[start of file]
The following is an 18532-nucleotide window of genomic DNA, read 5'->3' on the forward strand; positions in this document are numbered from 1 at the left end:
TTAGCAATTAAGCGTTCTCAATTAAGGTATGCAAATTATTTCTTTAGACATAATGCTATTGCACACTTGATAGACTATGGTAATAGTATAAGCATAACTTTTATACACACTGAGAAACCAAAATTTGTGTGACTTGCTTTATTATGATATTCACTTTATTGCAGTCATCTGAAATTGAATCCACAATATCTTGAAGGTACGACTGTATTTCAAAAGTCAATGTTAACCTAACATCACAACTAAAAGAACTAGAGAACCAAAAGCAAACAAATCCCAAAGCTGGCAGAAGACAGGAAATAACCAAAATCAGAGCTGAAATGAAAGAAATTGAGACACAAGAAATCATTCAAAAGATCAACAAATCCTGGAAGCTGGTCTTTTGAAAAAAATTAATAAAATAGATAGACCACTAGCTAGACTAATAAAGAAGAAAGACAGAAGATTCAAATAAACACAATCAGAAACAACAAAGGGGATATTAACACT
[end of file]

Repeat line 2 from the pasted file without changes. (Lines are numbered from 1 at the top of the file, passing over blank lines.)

TTAGCAATTAAGCGTTCTCAATTAAGGTATGCAAATTATTTCTTTAGACATAATGCTATTGCACACTTGATAGACTATGGTAATAGTATAAGCATAACTTTTATACACACTGAGAAACCAAAATTTGTGTGACTTGCTTTATTATGATATTCACTTTATTGCAGTCATCTGAAATTGAATCCACAATATCTTGAAGGTACGACTGTATTTCAAAAGTCAATGTTAACCTAACATCACAACTAAAAGAACTAGAGAACCAAAAGCAAACAAATCCCAAAGCTGGCAGAAGACAGGAAATAACCAAAATCAGAGCTGAAATGAAAGAAATTGAGACACAAGAAATCATTCAAAAGATCAACAAATCCTGGAAGCTGGTCTTTTGAAAAAAATTAATAAAATAGATAGACCACTAGCTAGACTAATAAAGAAGAAAGACAGAAGATTCAAATAAACACAATCAGAAACAACAAAGGGGATATTAACACT